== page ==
First of all, nobody has asked me. My opinions on many topics have been freely available five days a week for nearly a decade. I’m also a committed news junkie. If someone wanted to know my opinion on a political issue, I’m sure I would have been approached. The question then is not whether anyone else thinks I have something of value to add to a discussion, but whether I think I do.
I’m no expert. I have a bachelor’s degree in history, and I have plenty of interesting observations to make about historical trends from antiquity through the Dark Ages through medieval times through the Enlightenment through the American Colonial period through… well, through the present. That’s why I have a household rule that we only discuss pre-Industrial politics. It’s a good way to preserve friendships and maintain a comfortable social setting. Avoiding modern political discussions is the reason we don’t have a double-headed axe embedded in my dining table.
The trouble is, as laypeople, we can’t do much more than follow other people’s reportage. We watch our preferred TV news shows, follow our preferred comedians, read our preferred blogs and news websites, listen to our preferred radio stations and podcasts, and read our preferred magazines, newspapers, and nonfiction books. We fall into one of 2.5 ideological camps, and when we’re exposed to materials from another team’s viewpoint, we go straight to disgust. We’re so polarized that we can only really feel contempt for the Idiots Who are So Stupid as to Believe That Stuff. But it’s not like we’re doing original journalism or any kind of research or investigation ourselves. I include myself in this, of course.
Never read the comments. If I ever stitch another sampler, that’s probably what it will say, and I’ll hang it on the wall above our desktop computer. We had learned not to read the comments of articles before we became active on Facebook, where the problem is nearly as bad. It’s very like a radio. Tune in to a specific station and hear a set type of material. Turn off the radio and turn it on again three years later, and the content will be much the same. I swear I have read the same discussion 20 times, with the same participants holding all the same views and linking to all the same sources, with only the specific current event differing slightly. We’re not changing each other’s minds. All we’re doing is digging in our heels and confirming our own biases a little more every passing day.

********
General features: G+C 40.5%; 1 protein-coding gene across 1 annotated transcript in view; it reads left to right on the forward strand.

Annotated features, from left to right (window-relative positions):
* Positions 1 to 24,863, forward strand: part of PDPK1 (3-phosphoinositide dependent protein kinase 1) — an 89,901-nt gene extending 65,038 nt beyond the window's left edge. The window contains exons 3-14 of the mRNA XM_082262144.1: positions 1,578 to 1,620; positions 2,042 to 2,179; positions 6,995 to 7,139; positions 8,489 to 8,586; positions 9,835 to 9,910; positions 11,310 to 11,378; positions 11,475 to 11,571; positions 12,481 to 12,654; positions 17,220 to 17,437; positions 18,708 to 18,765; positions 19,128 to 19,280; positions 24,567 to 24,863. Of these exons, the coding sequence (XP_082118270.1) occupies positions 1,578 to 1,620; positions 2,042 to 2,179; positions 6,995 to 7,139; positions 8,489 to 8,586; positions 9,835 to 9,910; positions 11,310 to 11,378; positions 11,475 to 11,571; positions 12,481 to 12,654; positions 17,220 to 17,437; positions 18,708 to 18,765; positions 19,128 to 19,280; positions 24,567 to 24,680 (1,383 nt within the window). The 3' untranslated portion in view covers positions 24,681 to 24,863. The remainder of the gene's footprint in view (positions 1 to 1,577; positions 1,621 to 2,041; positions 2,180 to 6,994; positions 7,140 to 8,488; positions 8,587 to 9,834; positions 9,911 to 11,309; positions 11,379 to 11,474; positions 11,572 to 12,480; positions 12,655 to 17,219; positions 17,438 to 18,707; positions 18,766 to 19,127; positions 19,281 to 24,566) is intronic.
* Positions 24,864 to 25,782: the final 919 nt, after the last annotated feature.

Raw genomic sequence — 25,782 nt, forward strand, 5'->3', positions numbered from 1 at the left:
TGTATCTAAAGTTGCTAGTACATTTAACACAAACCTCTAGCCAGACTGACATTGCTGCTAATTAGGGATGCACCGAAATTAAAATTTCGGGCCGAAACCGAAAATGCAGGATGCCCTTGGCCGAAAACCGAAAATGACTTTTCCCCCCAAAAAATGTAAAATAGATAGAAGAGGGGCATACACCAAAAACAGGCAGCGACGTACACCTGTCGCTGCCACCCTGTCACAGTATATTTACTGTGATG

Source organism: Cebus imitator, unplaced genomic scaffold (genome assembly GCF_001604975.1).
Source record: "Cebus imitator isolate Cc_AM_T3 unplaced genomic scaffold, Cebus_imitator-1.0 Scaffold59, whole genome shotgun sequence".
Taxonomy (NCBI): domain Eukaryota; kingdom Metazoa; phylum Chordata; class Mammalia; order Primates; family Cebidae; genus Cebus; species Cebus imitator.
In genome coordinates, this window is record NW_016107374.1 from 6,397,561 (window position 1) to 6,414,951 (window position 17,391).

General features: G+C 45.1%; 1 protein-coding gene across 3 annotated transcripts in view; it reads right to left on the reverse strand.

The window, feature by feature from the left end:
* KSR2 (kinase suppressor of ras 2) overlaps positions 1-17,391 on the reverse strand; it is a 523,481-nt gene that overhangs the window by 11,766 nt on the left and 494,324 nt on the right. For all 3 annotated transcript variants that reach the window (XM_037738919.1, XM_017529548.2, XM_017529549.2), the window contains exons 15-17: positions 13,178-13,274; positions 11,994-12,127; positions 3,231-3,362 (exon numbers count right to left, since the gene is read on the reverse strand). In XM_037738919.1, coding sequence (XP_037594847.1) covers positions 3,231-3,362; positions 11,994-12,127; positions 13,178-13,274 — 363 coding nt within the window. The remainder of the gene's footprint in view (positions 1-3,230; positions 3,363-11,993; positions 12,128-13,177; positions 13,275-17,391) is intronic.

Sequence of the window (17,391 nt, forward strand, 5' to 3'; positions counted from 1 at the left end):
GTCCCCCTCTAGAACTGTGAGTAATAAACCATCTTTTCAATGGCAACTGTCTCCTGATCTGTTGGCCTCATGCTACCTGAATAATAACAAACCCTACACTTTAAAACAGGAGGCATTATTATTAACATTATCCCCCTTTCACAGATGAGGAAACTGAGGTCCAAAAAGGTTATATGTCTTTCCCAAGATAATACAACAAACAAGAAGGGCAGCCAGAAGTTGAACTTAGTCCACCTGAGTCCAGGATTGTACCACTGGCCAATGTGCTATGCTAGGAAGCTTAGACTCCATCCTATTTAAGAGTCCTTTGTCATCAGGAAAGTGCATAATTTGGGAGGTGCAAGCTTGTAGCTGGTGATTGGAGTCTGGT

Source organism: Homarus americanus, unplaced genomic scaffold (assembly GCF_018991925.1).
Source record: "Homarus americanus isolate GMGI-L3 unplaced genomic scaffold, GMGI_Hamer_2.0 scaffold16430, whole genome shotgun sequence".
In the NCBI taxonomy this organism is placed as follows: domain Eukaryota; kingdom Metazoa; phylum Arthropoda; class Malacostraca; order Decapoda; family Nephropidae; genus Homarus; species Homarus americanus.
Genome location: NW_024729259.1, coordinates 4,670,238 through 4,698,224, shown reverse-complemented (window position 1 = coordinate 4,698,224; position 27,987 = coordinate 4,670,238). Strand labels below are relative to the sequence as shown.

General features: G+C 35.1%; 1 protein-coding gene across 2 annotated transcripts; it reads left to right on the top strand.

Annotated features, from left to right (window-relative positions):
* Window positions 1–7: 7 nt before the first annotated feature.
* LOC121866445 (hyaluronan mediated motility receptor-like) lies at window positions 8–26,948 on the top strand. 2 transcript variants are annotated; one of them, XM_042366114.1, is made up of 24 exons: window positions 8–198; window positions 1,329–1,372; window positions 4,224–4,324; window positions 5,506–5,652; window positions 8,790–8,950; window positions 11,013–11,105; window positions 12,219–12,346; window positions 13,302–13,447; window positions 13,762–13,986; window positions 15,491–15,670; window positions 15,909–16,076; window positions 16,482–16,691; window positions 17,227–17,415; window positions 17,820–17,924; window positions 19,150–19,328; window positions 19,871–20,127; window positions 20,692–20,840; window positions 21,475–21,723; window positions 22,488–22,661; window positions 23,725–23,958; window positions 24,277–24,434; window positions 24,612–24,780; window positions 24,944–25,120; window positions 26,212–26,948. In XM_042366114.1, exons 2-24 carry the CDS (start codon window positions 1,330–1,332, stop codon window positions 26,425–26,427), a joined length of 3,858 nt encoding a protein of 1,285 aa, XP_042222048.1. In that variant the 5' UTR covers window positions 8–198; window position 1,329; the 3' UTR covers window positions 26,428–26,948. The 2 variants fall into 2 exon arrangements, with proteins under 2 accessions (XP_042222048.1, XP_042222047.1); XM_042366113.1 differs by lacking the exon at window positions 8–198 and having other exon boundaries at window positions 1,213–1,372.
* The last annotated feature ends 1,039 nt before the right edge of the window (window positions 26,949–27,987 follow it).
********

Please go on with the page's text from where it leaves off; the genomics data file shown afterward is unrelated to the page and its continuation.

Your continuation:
In my personal acquaintance, I believe I know two, maybe three, individuals who are truly politically independent (and none of them are me). I would say I know maybe a dozen whose insights are at least somewhat original or who seem able to moderate productive discussions. I follow these conversations, but I almost never have an opinion that hasn’t already been stated by someone else. The vast majority of the time, when I stick my oar in, I wind up wishing I hadn’t. The proverbial “friend of a friend” always seems to show up, and for whatever reason, we feel more comfortable being antagonistic and confrontational with people after that extra degree of separation. All that happens is that I walk away determined to avoid getting sucked into another can’t-win “discussion.”
We can’t agree on universally acceptable sources. We can’t agree on protocol or ways to moderate “debates.” We can’t remain civil. We certainly can’t sway away from our innate ideological feelings. Nothing - absolutely, literally nothing - that we hear or read is ever going to move us into one of the other 1.5 politico-emotional camps. Most of our interactions in these matters are going to result in either loss of respect for people we used to like, or simple confirmation of everything we already thought and believed. What can possibly be gained from this?
As a kid, I overheard my parents having passionate discussions about the news most nights of the week. When we got together with other people, though, I don’t recall this happening. These were private matters. People socialized in person much more often in the 1980s and previously. I was 30 before I started to be widely aware of my acquaintances’ political leanings. This wasn’t because I was unaware of current events; it was because it just didn’t come up in conversation. Things have changed. They’ve changed in an ugly way. I really wish we could reverse direction and learn to lean toward each other, and I think that’s only possible when we change the subject and avoid lay discussions about topics that can only end in mutual irritation.
I've been working with chronic disorganization, squalor, and hoarding for over 20 years. I'm also a marathon runner who was diagnosed with fibromyalgia and thyroid disease 17 years ago.